[ nest-ling, nes-ling ]
/ ˈnɛst lɪŋ, ˈnɛs lɪŋ /


a young bird not yet old enough to leave the nest.
a young child or infant.

Origin of nestling

Middle English word dating back to 1350–1400; see origin at nest, -ling1

Definition for nestling (2 of 2)


[ nes-uh l ]
/ ˈnɛs əl /

verb (used without object), nes·tled, nes·tling.

to lie close and snug, like a bird in a nest; snuggle or cuddle.
to lie or be located in a sheltered spot; be naturally or pleasantly situated: a cottage nestling in a pine grove.
  1. to make or have a nest.
  2. to make one's home; settle in a home.

verb (used with object), nes·tled, nes·tling.

to settle or ensconce snugly: He nestled himself into the hay for a short nap.
to put or press confidingly or affectionately: She nestled her head on his shoulder.
to provide with or settle in a nest, as a bird.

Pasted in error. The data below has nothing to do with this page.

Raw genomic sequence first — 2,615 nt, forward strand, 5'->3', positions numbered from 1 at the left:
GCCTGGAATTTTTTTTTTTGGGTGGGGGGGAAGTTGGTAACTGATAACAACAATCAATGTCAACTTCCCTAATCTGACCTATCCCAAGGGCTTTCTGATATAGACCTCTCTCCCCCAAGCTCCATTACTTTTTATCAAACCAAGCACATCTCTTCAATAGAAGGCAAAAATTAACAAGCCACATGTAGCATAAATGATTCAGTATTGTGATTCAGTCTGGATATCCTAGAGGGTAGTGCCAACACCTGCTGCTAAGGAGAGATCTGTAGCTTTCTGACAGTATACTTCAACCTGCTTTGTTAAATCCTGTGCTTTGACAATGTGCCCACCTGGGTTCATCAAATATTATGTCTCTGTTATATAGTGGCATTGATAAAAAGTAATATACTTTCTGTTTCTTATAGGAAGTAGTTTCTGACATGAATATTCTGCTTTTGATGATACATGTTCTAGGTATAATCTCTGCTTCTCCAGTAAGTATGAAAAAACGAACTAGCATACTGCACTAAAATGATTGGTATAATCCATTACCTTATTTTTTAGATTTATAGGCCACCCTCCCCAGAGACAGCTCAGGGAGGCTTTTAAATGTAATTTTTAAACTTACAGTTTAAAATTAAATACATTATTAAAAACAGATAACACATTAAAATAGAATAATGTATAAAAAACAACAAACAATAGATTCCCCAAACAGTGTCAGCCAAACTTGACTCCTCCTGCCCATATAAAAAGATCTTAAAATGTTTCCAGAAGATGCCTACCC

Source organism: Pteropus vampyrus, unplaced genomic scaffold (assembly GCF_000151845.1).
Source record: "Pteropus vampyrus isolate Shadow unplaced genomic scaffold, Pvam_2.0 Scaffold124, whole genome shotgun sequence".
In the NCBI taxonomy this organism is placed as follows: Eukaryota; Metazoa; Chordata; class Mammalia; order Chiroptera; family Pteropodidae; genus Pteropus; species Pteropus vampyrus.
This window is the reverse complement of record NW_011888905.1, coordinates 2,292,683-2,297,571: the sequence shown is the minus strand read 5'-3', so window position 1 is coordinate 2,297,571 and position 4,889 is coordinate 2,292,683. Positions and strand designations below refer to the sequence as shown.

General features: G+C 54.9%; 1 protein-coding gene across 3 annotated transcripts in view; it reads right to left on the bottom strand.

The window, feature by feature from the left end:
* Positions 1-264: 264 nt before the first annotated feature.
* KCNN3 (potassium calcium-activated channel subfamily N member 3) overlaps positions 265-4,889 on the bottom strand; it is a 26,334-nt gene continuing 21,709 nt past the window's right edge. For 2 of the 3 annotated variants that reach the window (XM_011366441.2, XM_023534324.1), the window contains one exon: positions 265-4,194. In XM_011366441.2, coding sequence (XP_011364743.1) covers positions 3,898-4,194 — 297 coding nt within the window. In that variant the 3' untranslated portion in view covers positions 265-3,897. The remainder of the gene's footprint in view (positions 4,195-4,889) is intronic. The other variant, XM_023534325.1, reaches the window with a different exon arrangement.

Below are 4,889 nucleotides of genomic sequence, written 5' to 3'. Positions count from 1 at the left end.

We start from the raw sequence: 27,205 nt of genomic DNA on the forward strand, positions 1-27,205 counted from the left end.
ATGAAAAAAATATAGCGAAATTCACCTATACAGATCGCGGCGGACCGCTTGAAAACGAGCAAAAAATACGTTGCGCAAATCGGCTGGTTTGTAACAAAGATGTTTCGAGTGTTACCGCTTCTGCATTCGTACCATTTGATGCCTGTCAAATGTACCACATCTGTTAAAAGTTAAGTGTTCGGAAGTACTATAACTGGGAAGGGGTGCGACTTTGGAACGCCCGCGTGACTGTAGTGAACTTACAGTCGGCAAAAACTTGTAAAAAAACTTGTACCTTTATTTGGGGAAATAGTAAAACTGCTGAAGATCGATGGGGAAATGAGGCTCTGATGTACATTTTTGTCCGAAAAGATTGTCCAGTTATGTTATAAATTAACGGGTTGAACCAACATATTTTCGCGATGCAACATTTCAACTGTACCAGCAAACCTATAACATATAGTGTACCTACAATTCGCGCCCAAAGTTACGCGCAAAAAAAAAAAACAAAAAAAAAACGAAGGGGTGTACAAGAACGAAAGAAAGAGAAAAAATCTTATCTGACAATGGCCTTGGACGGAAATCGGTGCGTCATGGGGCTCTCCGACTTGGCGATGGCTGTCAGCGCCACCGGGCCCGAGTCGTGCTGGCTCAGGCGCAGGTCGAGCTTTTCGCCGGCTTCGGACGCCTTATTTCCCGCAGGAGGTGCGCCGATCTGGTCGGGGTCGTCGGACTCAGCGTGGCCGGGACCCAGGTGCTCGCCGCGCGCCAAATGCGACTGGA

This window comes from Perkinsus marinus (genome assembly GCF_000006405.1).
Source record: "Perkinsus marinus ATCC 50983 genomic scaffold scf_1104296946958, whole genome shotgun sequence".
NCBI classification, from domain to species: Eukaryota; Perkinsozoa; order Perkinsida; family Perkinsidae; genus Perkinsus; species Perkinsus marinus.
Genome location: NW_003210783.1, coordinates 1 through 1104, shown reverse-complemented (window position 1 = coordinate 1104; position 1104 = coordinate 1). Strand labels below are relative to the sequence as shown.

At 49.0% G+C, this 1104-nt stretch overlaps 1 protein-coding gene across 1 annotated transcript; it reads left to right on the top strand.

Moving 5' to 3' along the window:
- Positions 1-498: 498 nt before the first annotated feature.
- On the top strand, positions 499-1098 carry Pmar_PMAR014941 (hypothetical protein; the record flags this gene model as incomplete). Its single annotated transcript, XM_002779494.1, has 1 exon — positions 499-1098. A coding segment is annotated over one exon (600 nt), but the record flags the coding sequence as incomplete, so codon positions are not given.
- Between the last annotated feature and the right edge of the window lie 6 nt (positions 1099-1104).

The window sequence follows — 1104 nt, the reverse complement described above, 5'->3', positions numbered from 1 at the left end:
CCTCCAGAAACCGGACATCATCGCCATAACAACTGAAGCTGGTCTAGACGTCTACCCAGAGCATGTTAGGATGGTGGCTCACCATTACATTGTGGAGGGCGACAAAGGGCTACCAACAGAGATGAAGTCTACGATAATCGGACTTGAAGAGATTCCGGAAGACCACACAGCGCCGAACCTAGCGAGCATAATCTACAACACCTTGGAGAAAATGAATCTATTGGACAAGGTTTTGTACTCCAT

Origin of nestle

before 1000; Middle English nestlen, Old English nestlian, cognate with Dutch nestelen. See nest, -le

Related forms

nes·tler, nounun·nes·tled, adjective Unabridged Based on the Random House Unabridged Dictionary, © Random House, Inc. 2019

Examples from the Web for nestling

British Dictionary definitions for nestling (1 of 2)


/ (ˈnɛstlɪŋ, ˈnɛslɪŋ) /


  1. a young bird not yet fledged
  2. (as modifier)a nestling thrush
any young person or animal

Word Origin for nestling

C14: from nest + -ling 1

British Dictionary definitions for nestling (2 of 2)


/ (ˈnɛsəl) /


(intr; often foll by up or down) to snuggle, settle, or cuddle closely
(intr) to be in a sheltered or protected position; lie snugly
(tr) to shelter or place snugly or partly concealed, as in a nest

Derived Forms

nestler, noun

Word Origin for nestle

Old English nestlian. See nest
Collins English Dictionary - Complete & Unabridged 2012 Digital Edition © William Collins Sons & Co. Ltd. 1979, 1986 © HarperCollins Publishers 1998, 2000, 2003, 2005, 2006, 2007, 2009, 2012